Washington, D.C. – Today, as some in Congress press forward with efforts to pass new sanctions measures, the Center for American Progress released an analysis warning such action would very likely break up the talks and seriously diminish any possibility of a negotiated solution to the Iranian nuclear issue.
“The United States is currently engaged in highly sensitive negotiations that, if successful, would have huge positive implications for our national security as well as the security of our partners,” said Matthew Duss, Senior Policy Analyst at the Center for American Progress. “Passing new sanctions measures right now would seriously reduce the chances of these negotiations being successful. There’s no good argument for this course of action, especially because Congress can pass new sanctions if Iran reneges on its commitments.”
While sanctions pressure is clearly one factor in Iran’s new conciliatory posture toward nuclear negotiations, it is not the only one. The most important factor is last year’s election of Iranian President Hassan Rouhani, who campaigned on a platform of improving relations with the international community, easing Iran’s isolation and lessening tensions over the nuclear program. Even though he was not the preferred candidate of Iran’s Supreme Leader Ayatollah Ali Khamenei, for now Rouhani has Khamenei’s support to negotiate. If, however, the negotiations do not progress, that support could be withdrawn, negotiations would end, and the United States and its partners would be left with nothing but bad options.
Sanctions supporters also claim that new sanctions will give the administration greater leverage over the Iranians. The administration, in response, has repeatedly stressed that the current sanctions regime, the toughest on any country in history, gives it the necessary negotiating leverage, and warned that further sanctions could hurt the chances for a comprehensive deal, both by increasing tensions within the P5+1, whose unity has been essential in bringing us to this point, and by empowering the Rouhani administration’s own hardline critics within the Iranian government, thereby raising political costs for a deal on the Iranian side, perhaps prohibitively.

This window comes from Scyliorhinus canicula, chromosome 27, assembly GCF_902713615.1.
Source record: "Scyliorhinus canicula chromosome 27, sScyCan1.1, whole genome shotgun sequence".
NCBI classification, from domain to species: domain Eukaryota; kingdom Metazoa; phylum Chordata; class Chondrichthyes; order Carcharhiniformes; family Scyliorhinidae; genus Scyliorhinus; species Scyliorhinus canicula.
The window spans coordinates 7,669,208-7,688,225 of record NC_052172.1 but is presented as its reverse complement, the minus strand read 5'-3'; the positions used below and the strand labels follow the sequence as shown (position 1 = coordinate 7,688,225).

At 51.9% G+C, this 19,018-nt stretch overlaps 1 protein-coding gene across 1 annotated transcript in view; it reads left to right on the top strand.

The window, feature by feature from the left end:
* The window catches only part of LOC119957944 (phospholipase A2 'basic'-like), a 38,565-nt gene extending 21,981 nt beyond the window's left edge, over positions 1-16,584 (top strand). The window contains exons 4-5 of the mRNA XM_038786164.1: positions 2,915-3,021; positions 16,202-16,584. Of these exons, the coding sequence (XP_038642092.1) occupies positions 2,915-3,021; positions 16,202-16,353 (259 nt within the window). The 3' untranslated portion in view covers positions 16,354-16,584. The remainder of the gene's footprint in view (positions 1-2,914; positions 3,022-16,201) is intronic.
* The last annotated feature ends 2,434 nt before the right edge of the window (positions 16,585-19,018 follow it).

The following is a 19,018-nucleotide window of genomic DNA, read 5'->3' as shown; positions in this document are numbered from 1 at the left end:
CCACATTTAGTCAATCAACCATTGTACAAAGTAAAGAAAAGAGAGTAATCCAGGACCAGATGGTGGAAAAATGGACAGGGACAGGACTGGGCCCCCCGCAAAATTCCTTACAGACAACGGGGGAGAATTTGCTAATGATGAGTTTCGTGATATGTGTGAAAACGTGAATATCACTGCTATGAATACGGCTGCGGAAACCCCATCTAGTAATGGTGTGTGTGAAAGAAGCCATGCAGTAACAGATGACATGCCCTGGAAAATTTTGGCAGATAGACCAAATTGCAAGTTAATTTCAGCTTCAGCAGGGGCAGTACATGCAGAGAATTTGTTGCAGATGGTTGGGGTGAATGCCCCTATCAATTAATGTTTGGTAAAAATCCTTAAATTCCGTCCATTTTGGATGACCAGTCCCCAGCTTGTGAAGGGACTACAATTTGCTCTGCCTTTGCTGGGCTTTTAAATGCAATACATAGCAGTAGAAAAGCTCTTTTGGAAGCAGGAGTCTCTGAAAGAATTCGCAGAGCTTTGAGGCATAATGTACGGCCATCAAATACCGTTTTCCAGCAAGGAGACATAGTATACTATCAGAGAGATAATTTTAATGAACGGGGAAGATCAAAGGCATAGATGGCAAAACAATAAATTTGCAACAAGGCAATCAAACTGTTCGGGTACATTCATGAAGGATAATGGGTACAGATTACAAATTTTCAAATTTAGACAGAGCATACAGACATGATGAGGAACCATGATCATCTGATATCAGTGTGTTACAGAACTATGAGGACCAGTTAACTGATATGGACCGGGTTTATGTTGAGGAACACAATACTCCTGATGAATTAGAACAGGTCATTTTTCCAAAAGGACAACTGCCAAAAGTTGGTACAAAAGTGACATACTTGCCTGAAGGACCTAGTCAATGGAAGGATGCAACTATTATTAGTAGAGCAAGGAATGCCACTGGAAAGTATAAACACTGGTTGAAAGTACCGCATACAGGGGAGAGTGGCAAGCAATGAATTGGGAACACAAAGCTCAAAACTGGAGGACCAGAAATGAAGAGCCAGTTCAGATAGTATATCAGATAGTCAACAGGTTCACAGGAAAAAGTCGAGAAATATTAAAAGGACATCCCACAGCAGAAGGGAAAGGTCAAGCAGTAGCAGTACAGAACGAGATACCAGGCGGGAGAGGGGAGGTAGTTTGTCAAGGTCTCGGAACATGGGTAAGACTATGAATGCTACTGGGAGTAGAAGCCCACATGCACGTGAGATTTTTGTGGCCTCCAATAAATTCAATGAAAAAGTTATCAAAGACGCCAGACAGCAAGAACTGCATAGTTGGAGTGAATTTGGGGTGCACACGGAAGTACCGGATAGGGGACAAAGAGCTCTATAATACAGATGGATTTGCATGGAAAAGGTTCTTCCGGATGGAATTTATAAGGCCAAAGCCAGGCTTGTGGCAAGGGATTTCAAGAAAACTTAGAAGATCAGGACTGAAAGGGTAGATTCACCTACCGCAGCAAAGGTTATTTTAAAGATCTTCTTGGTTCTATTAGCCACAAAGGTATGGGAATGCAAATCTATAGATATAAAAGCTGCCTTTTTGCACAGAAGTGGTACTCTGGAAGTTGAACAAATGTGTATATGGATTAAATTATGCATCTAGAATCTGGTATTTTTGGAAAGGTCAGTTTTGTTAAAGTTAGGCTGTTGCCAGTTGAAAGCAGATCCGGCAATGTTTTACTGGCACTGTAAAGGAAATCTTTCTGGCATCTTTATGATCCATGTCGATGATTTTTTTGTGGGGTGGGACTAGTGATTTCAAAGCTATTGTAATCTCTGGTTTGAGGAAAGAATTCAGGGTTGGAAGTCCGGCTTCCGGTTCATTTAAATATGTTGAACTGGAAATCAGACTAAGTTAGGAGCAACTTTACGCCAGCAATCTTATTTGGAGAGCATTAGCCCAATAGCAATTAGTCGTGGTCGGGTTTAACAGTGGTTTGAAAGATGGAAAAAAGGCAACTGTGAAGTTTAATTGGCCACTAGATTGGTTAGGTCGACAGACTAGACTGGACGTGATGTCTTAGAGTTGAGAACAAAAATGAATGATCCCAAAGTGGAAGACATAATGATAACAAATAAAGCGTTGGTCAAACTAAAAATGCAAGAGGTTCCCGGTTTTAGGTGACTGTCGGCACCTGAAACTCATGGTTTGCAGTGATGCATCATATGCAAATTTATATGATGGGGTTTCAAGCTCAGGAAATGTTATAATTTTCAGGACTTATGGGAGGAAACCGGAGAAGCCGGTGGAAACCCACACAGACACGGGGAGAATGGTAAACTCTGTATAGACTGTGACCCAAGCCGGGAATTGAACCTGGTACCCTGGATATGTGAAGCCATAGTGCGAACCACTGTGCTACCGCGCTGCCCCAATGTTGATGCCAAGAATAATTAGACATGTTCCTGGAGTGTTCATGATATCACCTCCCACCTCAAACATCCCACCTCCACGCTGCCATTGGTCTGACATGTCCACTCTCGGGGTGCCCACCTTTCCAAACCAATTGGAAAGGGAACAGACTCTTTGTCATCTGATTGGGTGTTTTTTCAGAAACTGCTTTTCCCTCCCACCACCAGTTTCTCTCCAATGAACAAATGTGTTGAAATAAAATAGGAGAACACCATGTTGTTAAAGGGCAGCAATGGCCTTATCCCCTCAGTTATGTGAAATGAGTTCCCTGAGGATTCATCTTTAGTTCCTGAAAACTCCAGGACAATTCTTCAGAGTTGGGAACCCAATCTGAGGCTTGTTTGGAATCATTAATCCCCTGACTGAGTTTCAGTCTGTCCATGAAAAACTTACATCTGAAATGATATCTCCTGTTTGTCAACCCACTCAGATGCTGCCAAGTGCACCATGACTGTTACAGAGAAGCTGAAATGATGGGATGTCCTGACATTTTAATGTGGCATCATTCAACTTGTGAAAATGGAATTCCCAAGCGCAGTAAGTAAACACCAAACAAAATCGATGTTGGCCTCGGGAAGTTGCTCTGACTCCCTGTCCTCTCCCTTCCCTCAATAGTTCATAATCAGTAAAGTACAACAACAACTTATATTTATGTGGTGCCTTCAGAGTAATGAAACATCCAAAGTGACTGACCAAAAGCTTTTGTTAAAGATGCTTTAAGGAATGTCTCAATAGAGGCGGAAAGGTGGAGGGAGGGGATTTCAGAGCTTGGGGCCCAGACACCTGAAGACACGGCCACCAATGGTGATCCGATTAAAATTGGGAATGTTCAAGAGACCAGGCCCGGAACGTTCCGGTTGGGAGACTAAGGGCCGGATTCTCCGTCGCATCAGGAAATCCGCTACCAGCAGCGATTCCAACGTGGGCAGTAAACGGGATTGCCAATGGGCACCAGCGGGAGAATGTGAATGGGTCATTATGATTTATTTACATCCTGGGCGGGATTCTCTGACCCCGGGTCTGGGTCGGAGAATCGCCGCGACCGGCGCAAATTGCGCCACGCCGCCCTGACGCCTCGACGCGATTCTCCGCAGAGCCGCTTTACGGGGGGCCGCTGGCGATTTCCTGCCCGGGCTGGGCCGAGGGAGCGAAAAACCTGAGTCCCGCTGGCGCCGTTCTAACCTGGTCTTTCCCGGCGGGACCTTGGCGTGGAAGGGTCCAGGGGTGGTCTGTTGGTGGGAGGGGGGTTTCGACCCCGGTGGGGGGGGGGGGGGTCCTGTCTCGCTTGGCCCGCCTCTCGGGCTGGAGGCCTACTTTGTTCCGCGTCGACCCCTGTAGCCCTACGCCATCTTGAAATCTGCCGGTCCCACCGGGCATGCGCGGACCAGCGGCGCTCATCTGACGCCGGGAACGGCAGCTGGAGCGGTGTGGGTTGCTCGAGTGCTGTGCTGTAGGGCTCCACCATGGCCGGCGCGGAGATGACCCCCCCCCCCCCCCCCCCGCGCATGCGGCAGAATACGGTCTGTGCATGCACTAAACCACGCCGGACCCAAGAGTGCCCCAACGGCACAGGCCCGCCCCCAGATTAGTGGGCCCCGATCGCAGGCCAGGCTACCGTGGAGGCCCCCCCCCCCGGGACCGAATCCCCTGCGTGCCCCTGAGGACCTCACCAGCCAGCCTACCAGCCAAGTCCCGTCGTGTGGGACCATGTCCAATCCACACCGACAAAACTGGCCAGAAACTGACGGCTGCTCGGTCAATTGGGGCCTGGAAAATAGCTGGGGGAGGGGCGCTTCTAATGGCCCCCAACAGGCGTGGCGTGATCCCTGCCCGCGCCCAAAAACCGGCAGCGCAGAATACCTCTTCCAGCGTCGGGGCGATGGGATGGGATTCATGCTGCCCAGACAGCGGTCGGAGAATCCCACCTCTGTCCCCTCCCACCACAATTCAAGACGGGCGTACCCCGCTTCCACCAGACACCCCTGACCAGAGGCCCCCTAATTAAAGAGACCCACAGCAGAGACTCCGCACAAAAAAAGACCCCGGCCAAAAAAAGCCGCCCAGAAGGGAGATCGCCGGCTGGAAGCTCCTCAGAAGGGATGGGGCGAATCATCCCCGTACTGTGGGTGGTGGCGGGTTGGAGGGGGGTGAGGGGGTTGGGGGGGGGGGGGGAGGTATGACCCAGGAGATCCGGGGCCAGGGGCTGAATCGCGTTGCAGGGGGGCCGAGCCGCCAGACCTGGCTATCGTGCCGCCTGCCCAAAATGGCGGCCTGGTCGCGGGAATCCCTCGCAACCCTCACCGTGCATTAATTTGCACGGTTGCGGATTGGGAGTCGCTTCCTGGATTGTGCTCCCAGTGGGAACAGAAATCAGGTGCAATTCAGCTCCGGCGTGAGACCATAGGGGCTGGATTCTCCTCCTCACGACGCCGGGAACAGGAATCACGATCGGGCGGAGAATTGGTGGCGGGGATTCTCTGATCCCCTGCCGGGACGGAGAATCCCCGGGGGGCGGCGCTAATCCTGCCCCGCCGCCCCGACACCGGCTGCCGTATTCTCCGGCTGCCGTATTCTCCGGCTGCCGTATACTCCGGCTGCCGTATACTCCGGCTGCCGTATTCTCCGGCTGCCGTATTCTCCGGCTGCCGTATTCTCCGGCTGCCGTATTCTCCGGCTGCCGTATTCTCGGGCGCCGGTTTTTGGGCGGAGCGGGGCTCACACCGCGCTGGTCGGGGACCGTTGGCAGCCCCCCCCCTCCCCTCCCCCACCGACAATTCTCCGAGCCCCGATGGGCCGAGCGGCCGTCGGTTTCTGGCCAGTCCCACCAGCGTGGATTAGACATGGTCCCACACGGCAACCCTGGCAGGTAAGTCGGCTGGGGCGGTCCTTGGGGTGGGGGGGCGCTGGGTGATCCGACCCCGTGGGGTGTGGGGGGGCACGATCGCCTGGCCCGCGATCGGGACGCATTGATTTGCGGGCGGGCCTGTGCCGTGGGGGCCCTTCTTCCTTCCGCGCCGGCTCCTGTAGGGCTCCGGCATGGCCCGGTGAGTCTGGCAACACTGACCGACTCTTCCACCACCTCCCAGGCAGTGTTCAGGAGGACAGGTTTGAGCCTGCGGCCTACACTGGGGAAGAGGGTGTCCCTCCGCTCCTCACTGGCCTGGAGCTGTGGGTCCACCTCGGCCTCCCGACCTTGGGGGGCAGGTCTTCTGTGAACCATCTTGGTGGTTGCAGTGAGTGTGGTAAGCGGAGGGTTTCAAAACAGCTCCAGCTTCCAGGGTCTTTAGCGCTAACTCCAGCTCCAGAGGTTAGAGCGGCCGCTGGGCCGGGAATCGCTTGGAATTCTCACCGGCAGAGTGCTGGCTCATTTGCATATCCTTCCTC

While sanctions have made a considerable impact on Iran’s economy, there’s little evidence that the country is at a breaking point. The Islamic Republic has shown in the past, most notably during the Iran-Iraq war, that it is willing to endure extreme difficulties in defense of what it perceives as its core national interests. As Iran is taking steps toward addressing concerns over its nuclear program, it’s important that the United States and its partners show that they are willing to affirm those steps.
By describing an end-state deal that denies Iran any domestic enrichment capability, supporters of the Nuclear Weapons Free Iran Act are creating an insurmountable obstacle to an agreement. While an agreement that completely dismantled Iran’s nuclear program—and therefore removed any possibility that it could produce a nuclear weapon—would be ideal, virtually no one familiar with the realities of Iranian politics, including the former head of Israeli military intelligence, believes that such an outcome is achievable.
A more practical and realistic option is one that accepts a small amount of Iranian domestic enrichment, under heavy and intrusive international inspection, while capping the amount of enriched uranium that Iran keeps inside the country. A successful agreement is one that extends the amount of time in which Iran could conceivably dash for a nuclear weapon, thereby significantly increasing the likelihood that such a move would be detected by international inspectors.
Read the analysis: New Sanctions Would Foreclose Nonmilitary Options for Iran by Matthew Duss
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